“One source said Senate Majority Leader Harry Reid (D-Nev.) is reluctant to spend Senate floor time on a bill that would stall out in the House.”
Also yesterday, the Government Accountability Office (GAO) released a report titled, “Issues to Consider for Reauthorization.” According to a summary of the GAO report: “[GAO] and the U.S. Department of Agriculture’s Office of Inspector General (OIG) seek to enhance the efficiency, effectiveness, and accountability of the federal government. As Congress debates ways to address the federal government’s long-term fiscal imbalance, it becomes even more critical that we help with this challenge by identifying opportunities for cost-savings and for improving programs to ensure that every dollar counts.
“In this spirit and in anticipation of upcoming deliberations over the 2012 Farm Bill, we are issuing companion reports today. They present the following set of principles significant to the integrity, efficiency, and effectiveness of programs in the farm bill.”
Farm Bill: Additional Reaction to Senate Draft
Daniel Looker reported yesterday at Agriculture.com that, “Senator Chuck Grassley (R-IA) said Tuesday that he and possibly two other Republicans on the Senate Agriculture Committee will introduce an amendment to provide $800 million in funding over 10 years for an energy title of the new farm bill when the Senate Agriculture Committee meets to consider the bill tomorrow.
“The farm bill draft released by Committee Chairwoman Debbie Stabenow (D-MI) last Friday has an energy title, but most of it does not have mandatory funding. That means that energy programs are authorized but funding in the current fiscal environment would be doubtful.”
Mr. Looker added that, “Grassley said that Senators Kent Conrad (D-ND) and Richard Lugar (R-IN) are likely co-sponsors of his amendment. It would be financed by taking funds from a program for cotton gins, he said.
“Grassley also said he’s pleased that the Senate bill has a payment limit on some commodity programs, set at $50,000 for individuals and $100,000 for couples. He’s still working to tighten up rules on how USDA defines those actively engaged in farming and eligible for payments.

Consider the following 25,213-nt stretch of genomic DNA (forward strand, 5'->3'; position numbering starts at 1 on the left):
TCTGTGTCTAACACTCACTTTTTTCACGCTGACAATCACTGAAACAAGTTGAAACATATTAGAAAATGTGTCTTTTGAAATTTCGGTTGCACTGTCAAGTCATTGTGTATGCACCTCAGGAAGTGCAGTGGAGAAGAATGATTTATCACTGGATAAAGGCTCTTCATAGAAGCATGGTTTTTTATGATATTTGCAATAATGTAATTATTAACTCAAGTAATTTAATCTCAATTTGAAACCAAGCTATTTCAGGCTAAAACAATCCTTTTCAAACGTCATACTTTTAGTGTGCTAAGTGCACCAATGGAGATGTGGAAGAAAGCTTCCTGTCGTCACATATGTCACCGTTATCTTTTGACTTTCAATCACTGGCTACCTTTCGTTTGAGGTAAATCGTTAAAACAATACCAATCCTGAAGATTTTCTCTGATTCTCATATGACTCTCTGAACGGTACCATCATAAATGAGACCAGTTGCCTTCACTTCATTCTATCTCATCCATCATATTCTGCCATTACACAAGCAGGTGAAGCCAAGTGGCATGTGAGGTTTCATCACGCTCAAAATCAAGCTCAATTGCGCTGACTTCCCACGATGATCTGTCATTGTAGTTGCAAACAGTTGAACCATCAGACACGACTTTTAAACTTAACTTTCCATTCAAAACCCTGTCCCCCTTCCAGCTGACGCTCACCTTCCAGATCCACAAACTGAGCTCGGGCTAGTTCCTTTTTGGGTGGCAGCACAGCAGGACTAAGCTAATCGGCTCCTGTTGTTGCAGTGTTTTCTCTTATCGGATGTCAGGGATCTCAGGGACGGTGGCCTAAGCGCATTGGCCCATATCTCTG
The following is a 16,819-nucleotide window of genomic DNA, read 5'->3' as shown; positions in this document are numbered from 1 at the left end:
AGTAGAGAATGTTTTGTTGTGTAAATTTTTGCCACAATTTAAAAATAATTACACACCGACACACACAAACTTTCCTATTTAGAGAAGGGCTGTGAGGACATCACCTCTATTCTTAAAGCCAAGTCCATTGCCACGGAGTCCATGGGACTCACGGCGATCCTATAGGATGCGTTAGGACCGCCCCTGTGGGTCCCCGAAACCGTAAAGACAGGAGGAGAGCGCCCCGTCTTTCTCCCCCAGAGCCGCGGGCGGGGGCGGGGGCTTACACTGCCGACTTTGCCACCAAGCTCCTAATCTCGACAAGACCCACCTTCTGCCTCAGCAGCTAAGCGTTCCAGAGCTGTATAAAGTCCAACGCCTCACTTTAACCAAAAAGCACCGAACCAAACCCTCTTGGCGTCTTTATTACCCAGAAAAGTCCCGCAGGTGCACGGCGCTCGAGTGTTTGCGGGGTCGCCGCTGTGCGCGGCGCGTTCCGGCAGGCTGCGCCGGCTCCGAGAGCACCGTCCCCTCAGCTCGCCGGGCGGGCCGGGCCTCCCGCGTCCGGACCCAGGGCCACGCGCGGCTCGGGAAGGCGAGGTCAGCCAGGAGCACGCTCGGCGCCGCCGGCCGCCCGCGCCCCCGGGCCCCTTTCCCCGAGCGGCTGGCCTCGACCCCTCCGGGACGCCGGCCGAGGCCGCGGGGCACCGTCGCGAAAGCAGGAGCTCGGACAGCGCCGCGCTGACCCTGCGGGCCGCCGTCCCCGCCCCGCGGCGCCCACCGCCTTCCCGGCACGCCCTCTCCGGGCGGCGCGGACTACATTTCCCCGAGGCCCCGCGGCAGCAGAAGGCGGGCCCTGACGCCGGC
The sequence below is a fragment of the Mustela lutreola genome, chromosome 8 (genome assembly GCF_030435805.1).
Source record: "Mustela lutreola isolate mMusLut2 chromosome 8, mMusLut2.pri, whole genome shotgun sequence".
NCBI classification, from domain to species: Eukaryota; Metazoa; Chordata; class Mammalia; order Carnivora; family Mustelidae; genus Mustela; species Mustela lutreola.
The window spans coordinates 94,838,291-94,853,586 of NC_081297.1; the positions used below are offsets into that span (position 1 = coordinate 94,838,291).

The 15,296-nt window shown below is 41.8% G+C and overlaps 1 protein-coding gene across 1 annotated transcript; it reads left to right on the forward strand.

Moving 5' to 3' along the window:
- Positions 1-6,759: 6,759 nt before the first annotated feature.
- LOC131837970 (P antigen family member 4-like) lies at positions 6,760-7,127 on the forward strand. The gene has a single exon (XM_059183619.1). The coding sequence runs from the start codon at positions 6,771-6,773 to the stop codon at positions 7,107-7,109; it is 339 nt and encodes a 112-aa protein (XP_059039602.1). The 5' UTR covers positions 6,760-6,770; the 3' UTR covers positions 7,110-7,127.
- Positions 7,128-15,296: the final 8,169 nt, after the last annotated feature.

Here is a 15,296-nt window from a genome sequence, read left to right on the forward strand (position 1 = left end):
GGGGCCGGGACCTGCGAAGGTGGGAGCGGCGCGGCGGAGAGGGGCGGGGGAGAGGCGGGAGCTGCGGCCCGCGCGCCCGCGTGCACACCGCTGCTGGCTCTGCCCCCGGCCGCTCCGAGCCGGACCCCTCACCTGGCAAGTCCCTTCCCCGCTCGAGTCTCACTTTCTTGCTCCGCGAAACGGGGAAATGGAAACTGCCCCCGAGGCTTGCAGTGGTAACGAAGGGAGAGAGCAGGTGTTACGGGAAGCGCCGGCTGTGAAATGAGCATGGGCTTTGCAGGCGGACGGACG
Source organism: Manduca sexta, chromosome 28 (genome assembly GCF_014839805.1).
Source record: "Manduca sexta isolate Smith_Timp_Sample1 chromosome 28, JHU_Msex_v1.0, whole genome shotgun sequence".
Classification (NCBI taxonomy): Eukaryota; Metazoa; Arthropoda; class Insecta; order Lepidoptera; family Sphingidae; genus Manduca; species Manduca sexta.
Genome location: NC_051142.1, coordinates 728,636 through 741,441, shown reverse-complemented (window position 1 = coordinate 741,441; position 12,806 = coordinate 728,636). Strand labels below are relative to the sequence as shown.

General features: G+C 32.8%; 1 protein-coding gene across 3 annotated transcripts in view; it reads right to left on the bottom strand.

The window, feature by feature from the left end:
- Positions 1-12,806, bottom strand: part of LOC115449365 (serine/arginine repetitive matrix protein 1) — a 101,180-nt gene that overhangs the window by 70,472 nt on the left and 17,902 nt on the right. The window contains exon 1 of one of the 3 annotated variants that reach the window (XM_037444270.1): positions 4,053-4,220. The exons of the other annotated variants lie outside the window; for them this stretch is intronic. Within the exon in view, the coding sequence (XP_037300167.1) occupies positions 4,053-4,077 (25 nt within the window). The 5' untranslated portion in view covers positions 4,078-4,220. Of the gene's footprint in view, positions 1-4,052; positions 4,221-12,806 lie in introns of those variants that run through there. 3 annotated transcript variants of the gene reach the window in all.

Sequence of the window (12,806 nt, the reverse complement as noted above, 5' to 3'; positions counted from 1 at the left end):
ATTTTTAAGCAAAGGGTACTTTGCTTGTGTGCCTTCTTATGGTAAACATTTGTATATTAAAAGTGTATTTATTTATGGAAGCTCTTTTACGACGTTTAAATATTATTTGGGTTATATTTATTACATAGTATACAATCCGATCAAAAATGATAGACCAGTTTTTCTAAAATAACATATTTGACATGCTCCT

“He said that he may also offer an amendment to ban packer ownership of livestock.”
Also with respect to energy, an update posted earlier this week at the Domestic Fuel Blog indicated that, “A coalition of trade groups and organizations representing renewable energy, energy efficiency, farm and environmental interests is disappointed in a 2012 Farm Bill draft out of the Senate Agriculture Committee that they say provides ‘no real funding for energy programs.’
“‘The Committee draft bill moves the process forward, thankfully, and we support getting a bill done this year,’ said Ag Energy Coalition Co-director Lloyd Ritter in a statement. ‘However, the core energy title programs that are necessary to move the country toward greater energy security, increase jobs, revitalize manufacturing, and improve environmental quality require mandatory funding. REAP, BCAP, Biorefinery Assistance and BioPreferred, among others, have produced results across the country, especially in rural America where jobs are dwindling.’”
Meanwhile, a news release yesterday from the National Farmers Union (NFU) stated that, “[NFU] President Roger Johnson sent a letter to U.S. Senate Committee on Agriculture, Nutrition, and Forestry Chairwoman Debbie Stabenow, D-Mich., and Ranking Member Pat Roberts, R-Kan., today, praising their work on the 2012 Farm Bill while also urging them to strengthen certain programs within the legislation.”
Agri-Pulse reported yesterday that, “The Union of Concerned Scientists (UCS) released its farm policy report today, ‘Ensuring the Harvest: Crop Insurance and Credit for a Healthy Farm and Food Future,’ which recommends USDA offer a whole-farm revenue insurance program for diversified, small and organic farms.
“‘The USDA offers this crop insurance and credit to large farms growing corn, soy and other commodity crops, and to some large fruit and vegetable farms, such as tomatoes in California, but the agency shuts out ‘healthy-food’ farms—small- to medium-size farms growing fruits and vegetables or raising livestock sustainably,’ according to UCS.”